Saturday, 22 November 2014

Christmas jumpers - sophisticated or kitsch?

The Christmas jumper has a grim reputation, often justified (see the images below). Despite this, as I went to press with this post, I heard that Debenhams sales of 'novelty festive jumpers' are up more than 200% on last year. They claim that more than a third of men (35%) and three in ten women (31%) admitting to owning one. They suggest that, 'Once the uncontested preserve of the uncool dad, Christmas sweaters have become a festive must have'.

Christmas jumpers from the presumably ironically-named Funny Christmas Jumpers

Debenhams jumpers are less kitsch than many (see below), but you may prefer something a little more sophisticated. Help is at hand and I've tracked down some tasteful Christmas knitwear, at varying prices, for the discerning readers of this blog. I was looking for bright colour, Nordic influences, fisherman's knits, Fair Isle, Aran, Argyle or cable/patterned looks. Traditional knitwear is the way to go. The links to buy, or for more information, appear under each image.

Kitsch featuring flashing lights & more traditional, both Red Herring from Debenhams
A favourite of mine, this Inis Meáin Aran jumper is from Private White VC. Other colours and patterns available

Jacamo - Williams & Brown Shetland wool jumper and Southbay Sherpa lined cardigan
Howlin' Neish Crew from End Clothing
Cashmere 8-ply Aran - Johnstons of Elgin

The Cave Embroidery - I love the designs hand-embroidered in London
Marks & Spencer Blue Harbour

APC Pull Yeti Snow from Oi Polloi

Dale of Norway Anniversary sweater

Thursday, 20 November 2014

Caterina Belluardo: luxury footwear made in London

Caterina Belluardo is a Sicilian designer who lives and works in London. She graduated from Cordwainers College in 2009, then gained a Masters degree from the Royal College of Art in 2013 specialising in mens’ fashion footwear. 

I stumbled across her work at Best of Britannia and was attracted to the colours, shapes and patterns; Caterina has interpreted the man's shoe in a new and original way. There's something for every man, however bold or traditional your tastes. To be different, find out more, to buy or to commission a bespoke pair, go to the website here.

Tuesday, 18 November 2014

Oliver Spencer opens new store in London's East End

I always find Oliver Spencer stores a pleasure to enter and browse; well-designed with natural materials, light and welcoming. The new shop in London's East End is no exception. It's the result of a collaboration with the furniture brand Another Country, whose beautiful, minimalist, wooden products are almost Shaker in design.

Oliver Spencer is proud of his new store and told me:
"When the store came up at Calvert Avenue I jumped at the chance, as not only is the store very beautiful, with the triple store front, but also Calvert Avenue with Arnold Circus at the bottom is a joy! We also felt sure that we had a customer base living and working in that area."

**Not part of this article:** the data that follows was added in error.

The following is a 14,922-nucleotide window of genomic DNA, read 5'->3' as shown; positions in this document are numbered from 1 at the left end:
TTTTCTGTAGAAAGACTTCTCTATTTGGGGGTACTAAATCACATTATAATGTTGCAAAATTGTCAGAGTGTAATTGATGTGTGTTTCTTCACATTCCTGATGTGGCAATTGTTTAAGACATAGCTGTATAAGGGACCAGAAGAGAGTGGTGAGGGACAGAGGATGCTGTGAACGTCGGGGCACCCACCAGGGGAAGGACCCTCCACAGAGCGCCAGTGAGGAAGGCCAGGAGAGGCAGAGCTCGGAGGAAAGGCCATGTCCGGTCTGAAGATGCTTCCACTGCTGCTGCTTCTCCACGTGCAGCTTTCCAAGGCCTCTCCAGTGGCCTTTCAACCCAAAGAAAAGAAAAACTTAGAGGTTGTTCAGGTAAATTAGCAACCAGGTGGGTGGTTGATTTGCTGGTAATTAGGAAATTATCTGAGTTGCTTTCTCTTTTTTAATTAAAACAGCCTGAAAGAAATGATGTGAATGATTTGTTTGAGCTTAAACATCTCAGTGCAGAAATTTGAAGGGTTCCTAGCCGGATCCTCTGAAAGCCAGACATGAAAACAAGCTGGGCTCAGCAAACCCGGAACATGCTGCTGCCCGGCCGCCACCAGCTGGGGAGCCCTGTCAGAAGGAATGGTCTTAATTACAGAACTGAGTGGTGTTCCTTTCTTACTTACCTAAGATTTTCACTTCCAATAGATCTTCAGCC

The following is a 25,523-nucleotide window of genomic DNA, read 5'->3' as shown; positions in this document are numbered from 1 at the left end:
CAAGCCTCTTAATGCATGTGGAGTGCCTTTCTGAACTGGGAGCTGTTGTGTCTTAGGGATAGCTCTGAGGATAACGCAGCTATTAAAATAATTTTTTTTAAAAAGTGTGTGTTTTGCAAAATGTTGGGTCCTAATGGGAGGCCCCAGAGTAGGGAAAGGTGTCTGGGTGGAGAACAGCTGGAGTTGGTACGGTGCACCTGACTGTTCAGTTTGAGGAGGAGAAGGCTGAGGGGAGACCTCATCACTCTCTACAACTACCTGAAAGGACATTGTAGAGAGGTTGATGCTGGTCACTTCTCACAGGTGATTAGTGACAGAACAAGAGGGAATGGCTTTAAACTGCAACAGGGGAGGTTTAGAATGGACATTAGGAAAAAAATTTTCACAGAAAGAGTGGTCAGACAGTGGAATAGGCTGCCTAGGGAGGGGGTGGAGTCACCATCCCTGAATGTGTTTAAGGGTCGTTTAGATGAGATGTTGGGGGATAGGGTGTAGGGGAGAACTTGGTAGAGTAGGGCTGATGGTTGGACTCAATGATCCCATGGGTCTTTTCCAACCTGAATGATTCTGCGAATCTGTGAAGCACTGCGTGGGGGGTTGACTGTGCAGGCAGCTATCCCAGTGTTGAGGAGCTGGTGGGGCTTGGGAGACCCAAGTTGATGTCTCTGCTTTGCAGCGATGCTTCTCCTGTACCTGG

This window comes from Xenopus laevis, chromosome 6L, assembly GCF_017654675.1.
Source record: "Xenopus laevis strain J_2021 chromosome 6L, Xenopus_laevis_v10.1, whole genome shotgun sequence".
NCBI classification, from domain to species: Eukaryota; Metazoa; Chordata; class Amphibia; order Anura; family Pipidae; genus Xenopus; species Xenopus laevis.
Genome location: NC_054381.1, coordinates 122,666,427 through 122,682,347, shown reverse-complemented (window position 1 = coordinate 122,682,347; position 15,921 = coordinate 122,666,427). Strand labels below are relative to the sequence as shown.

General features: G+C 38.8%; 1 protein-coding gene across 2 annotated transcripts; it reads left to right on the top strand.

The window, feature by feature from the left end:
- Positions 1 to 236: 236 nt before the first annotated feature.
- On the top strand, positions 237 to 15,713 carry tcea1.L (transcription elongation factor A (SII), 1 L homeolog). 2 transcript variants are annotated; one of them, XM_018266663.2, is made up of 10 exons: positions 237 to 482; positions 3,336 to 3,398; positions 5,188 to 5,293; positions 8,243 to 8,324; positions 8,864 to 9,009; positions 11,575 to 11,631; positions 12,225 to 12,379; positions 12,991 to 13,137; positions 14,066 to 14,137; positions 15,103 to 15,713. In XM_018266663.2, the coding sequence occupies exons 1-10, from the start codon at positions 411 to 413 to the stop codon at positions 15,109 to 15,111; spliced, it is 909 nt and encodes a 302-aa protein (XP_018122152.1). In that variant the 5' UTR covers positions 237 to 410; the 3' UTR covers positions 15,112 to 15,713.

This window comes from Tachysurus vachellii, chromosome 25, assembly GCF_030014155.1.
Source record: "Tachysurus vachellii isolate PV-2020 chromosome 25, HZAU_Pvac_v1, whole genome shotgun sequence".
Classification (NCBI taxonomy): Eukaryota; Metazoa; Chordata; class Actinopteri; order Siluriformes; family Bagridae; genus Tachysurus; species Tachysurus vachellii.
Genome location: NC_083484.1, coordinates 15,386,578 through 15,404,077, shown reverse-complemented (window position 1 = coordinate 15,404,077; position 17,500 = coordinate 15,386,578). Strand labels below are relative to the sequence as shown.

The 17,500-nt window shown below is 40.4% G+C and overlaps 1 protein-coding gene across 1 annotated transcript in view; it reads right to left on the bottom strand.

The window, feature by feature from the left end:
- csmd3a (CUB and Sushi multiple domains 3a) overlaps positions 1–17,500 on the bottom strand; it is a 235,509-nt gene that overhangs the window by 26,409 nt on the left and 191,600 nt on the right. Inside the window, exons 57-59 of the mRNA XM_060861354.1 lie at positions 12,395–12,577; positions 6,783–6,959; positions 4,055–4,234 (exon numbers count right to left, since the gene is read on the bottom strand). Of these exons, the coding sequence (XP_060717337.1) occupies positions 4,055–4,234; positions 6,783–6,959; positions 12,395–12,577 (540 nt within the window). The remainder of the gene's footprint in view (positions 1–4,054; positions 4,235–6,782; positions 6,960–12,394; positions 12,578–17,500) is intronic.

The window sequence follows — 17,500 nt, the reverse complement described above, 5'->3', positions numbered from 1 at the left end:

Many of Oliver Spencer's clothes are made in the UK and he has extended this love of British workmanship into the new store. All the furniture and fittings are made in England from oak with a very modern-looking burnt wood finish.

Visit the new shop at Calvert Avenue, Shoreditch, East London. See the Oliver Spencer website for his menswear collection.

Sunday, 16 November 2014

Corduroy - time for a revival? How to be a geography teacher of style

Corduroy has never quite shaken off its Victorian reputation as a working man's cloth; robust and far from crisp in appearance. It can have a somewhat fusty feel, with memories of baggy cord trousers worn with tweed jackets and brogues by geography teachers or country gentlemen. But things have changed.

Corduroy as it was (left) and in its modern form (right) - jacket Marks & Spencer, shirt Gieves & Hawkes

That combination of tweed, corduroy and chunky footwear may be old-fashioned, but, like much that has withstood the test of time, it has become a classic. But to make it look good you must lose the shapeless appearance by ensuring that everything fits and is well-cut. Here Richard James, the Savile Row tailor, shows how stylishly relaxed a well-tailored and shaped suit in dark green corduroy can look. How about a bespoke corduroy suit?

Image of Richard James (C) Grey Fox Blog

Being soft and durable, corduroy is one of the more comfortable fabrics to wear. Naturally pliant, it doesn't leave the wearer feeling they mustn't cross their legs (as a fine flannel can do) for fear of crushing the cloth and it needs none of the breaking in that a robust raw denim requires. Its little sibling, needlecord, finer than corduroy, makes shirts and lightweight suits.

Engineered Garments cord Norfolk jacket from Oi Polloi

For me, the images above of the Norfolk jacket, and below of the Nigel Cabourn Atkinson cord jacket (which can be matched to waistcoat and trousers), exemplify what corduroy is all about - casual, crumpled, comfort. 

It's time for a cord revival. But where can you find corduroy? Here I identify a few suppliers for you to try. The links are at the bottom of the post. Please get in touch if you have any corduroy favourites.

Nigel Cabourn Atkinson cord jacket/suit

SEH Kelly reversible shirt